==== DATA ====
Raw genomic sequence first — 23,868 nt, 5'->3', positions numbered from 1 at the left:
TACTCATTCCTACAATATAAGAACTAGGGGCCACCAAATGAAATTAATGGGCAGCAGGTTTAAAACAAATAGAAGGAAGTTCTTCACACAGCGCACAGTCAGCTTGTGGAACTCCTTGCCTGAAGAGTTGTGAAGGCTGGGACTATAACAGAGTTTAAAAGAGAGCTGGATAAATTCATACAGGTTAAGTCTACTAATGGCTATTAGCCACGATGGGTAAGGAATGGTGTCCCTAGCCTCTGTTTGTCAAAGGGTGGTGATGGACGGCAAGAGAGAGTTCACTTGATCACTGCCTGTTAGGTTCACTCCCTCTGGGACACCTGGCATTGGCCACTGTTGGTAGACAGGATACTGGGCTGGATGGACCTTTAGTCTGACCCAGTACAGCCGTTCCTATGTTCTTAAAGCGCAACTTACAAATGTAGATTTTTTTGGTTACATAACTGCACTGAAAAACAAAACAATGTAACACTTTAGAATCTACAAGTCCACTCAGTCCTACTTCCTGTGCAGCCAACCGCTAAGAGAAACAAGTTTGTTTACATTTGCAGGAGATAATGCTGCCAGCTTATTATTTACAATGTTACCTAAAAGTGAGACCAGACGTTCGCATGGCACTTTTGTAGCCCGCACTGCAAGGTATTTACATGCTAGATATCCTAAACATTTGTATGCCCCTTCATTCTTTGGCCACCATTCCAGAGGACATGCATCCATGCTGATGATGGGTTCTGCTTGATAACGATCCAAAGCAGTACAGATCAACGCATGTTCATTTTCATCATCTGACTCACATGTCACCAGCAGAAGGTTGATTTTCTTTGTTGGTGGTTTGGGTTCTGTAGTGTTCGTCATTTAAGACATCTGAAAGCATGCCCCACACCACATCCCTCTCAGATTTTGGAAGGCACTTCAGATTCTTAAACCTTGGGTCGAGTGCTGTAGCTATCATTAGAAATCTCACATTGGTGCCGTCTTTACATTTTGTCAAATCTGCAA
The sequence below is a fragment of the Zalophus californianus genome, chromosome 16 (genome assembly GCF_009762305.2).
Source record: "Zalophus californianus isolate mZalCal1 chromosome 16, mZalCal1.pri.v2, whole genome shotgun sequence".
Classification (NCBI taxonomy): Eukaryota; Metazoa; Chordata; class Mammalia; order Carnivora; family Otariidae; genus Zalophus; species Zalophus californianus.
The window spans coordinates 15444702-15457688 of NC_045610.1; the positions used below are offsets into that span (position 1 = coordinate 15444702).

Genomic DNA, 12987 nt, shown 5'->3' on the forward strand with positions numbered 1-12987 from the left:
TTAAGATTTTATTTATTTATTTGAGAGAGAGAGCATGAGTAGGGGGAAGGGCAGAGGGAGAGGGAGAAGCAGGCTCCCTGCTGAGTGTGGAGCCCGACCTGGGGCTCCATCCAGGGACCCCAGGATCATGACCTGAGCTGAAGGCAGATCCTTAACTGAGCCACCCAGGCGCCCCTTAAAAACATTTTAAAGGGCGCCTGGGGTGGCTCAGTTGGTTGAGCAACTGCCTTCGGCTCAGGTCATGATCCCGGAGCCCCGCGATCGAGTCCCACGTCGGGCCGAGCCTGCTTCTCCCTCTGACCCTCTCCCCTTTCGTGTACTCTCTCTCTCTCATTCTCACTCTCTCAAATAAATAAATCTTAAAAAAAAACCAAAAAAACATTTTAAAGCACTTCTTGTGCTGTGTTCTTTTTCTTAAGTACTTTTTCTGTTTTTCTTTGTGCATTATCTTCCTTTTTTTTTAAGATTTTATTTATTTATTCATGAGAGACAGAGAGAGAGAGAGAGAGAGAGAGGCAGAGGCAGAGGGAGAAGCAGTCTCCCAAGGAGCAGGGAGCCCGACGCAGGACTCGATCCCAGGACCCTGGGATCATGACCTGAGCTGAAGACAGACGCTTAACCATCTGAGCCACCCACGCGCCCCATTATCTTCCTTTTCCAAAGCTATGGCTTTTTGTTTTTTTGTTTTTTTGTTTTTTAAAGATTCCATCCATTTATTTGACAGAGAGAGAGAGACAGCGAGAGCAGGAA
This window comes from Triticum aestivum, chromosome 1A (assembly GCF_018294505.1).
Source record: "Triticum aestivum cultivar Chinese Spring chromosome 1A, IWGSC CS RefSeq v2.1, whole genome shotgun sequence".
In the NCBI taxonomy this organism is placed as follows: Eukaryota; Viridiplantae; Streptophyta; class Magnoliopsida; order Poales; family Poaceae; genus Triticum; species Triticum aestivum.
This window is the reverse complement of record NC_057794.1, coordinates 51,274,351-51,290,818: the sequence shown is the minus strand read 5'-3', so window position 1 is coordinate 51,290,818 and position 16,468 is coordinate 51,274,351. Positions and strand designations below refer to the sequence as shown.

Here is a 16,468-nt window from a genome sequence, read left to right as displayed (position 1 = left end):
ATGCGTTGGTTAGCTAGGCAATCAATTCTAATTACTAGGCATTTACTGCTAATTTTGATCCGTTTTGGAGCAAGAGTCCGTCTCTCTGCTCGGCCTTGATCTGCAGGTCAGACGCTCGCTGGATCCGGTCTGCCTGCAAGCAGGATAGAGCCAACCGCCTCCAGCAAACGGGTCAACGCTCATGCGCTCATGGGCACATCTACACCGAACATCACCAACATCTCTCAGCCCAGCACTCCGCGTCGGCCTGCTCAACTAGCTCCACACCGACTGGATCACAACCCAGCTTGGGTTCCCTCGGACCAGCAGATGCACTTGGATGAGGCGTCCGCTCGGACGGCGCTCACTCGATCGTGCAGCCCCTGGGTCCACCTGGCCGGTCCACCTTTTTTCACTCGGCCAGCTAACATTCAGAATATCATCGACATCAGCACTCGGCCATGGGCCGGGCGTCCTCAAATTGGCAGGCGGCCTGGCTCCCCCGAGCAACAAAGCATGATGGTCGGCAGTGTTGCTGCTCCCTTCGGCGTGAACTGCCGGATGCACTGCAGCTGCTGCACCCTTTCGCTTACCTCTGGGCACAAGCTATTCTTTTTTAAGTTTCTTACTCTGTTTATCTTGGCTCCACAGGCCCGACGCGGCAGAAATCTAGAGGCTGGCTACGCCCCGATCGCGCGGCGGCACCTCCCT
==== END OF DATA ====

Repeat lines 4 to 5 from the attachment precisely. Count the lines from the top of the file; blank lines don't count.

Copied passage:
Source record: "Zalophus californianus isolate mZalCal1 chromosome 16, mZalCal1.pri.v2, whole genome shotgun sequence".
Classification (NCBI taxonomy): Eukaryota; Metazoa; Chordata; class Mammalia; order Carnivora; family Otariidae; genus Zalophus; species Zalophus californianus.